Pears and grapes survive extreme heat wave, but drought is a concern

TALENT Ore. – Last week’s heatwave took the Pacific Northwest by storm. In the Rogue Valley heat is just one of the problems facing local orchards and vineyards.
Ron Meyer’s family has grown pears in the Rogue Valley for over 100 years. He’s used to the climate being unpredictable.
“You don’t know whether you’ll have fruit or not it’s a gamble,” said Ron Meyer of Ron Meyer’s Orchards.
During last week’s heatwave, he made sure to put a sunblock-like substance on his fruit. It saved his pears, but not everyone has that option.
Peter Adesman of Peter William Vineyard said the protectant substance used on pears can’t be used on produce like grapes and blueberries. Protecting the grapes takes other measures.
“The grapes are on the lower fruiting wire everything else is the canopy. So canopy control may be the major way of protecting the grapes,” said Peter Adesman.
But both Meyer and Adesman have a bigger problem than the heat, water. With the current drought, irrigation plants are using water sparingly.
“Giving the pears sunblock is one step, but if they have enough moisture to get large then you really have nothing,” said Meyer.
Many longtime vineyards can thrive off dryer summers, but Adesman’s vineyard is only 7 years old.
“For the most part, we’ll be dry farming, which is not a bad thing for most communities,” said Adesman, “I’m not sure what’s gonna happen going forward. Are we gonna have a situation like this every year”?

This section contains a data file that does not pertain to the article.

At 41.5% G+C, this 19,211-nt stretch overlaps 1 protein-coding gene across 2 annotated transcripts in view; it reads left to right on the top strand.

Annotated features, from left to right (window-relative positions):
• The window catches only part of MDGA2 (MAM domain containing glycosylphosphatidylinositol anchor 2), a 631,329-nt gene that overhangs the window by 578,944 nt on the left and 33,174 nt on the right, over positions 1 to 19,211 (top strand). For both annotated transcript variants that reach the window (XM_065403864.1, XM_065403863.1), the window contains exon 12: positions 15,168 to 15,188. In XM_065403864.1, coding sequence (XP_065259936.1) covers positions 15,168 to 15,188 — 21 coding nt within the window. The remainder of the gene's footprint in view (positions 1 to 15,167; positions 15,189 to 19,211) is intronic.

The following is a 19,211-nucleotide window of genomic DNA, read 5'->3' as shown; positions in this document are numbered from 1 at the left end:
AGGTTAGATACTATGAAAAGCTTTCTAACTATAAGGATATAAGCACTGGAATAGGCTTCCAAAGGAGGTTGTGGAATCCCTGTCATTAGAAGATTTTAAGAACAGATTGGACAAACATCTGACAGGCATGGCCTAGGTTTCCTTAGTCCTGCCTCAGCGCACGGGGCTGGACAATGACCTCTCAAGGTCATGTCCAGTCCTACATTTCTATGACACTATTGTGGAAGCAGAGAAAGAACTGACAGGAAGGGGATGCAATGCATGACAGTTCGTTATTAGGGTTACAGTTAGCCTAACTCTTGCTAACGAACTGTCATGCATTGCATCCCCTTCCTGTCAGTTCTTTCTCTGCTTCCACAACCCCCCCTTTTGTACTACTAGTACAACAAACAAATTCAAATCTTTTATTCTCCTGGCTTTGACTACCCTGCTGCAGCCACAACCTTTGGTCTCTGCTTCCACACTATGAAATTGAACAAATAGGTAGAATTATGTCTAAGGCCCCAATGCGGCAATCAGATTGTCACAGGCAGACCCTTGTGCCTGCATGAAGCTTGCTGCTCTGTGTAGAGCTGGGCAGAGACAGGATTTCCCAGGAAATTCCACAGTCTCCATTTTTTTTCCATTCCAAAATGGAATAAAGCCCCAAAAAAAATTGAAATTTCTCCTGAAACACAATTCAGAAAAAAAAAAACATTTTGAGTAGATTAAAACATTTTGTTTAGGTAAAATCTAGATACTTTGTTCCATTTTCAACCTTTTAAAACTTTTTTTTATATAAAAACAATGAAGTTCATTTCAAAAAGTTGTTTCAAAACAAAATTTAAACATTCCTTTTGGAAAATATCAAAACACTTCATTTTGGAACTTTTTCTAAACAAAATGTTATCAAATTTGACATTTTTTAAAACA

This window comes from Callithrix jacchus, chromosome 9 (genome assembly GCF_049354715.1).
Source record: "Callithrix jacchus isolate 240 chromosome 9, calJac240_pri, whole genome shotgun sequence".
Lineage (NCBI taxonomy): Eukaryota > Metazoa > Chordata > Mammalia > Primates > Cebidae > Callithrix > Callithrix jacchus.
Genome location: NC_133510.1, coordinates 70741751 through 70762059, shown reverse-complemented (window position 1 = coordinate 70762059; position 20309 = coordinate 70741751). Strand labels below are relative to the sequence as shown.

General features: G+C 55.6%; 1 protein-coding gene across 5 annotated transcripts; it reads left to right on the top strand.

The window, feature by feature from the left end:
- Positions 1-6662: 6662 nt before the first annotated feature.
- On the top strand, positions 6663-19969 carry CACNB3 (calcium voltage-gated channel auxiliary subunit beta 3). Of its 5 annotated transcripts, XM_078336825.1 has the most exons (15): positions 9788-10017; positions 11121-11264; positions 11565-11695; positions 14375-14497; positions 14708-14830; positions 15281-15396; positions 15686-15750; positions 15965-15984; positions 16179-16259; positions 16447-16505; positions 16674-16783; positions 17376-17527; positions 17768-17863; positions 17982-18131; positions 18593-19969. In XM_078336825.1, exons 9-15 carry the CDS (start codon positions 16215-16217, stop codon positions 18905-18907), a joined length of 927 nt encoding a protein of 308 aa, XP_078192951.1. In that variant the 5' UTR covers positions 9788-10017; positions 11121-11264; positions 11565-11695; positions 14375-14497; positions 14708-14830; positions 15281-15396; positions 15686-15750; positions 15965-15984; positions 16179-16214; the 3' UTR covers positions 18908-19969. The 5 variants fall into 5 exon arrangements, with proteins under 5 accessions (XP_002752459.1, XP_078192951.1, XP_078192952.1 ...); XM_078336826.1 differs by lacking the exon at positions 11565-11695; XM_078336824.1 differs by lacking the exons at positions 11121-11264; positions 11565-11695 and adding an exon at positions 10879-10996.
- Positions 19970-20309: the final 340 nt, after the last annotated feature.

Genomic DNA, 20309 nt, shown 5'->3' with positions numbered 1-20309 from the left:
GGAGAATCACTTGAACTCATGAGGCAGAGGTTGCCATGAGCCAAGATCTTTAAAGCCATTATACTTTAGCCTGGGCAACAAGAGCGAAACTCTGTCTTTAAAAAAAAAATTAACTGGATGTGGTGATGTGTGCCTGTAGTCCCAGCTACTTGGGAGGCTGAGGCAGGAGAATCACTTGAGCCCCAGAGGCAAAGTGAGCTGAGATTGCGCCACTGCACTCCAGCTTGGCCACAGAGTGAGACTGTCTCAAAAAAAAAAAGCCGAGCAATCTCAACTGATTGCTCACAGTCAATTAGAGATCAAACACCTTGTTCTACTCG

The two men just hoping temperatures return to average and mother nature brings a little rain. They said it’s too early to tell how harvest season will play out. They’re more concerned about the lack of water than the heat.
NBC5 News reporter Katie Streit comes from her hometown, Las Vegas. Katie went to the Hank Greenspun School of Journalism & Media Studies at the University of Nevada, Las Vegas. While in Las Vegas, Katie won a Student Emmy for her coverage of the Las Vegas Shooting Anniversary. She also hosted and produced the university's political news show, where she interviewed Nevada Governor Steve Sisolak and Congresswoman Dina Titus (NV-1). Her passion for politics turned into a coveted internship at the US Capitol in Washington D.C. In her final months working in the Las Vegas area, she was recognized for her journalism achievements by the Nevada Broadcaster's Foundation. Katie is excited to tell the stories of local Southern Oregonians and Northern Californians. Feel free to contact her at [email protected]
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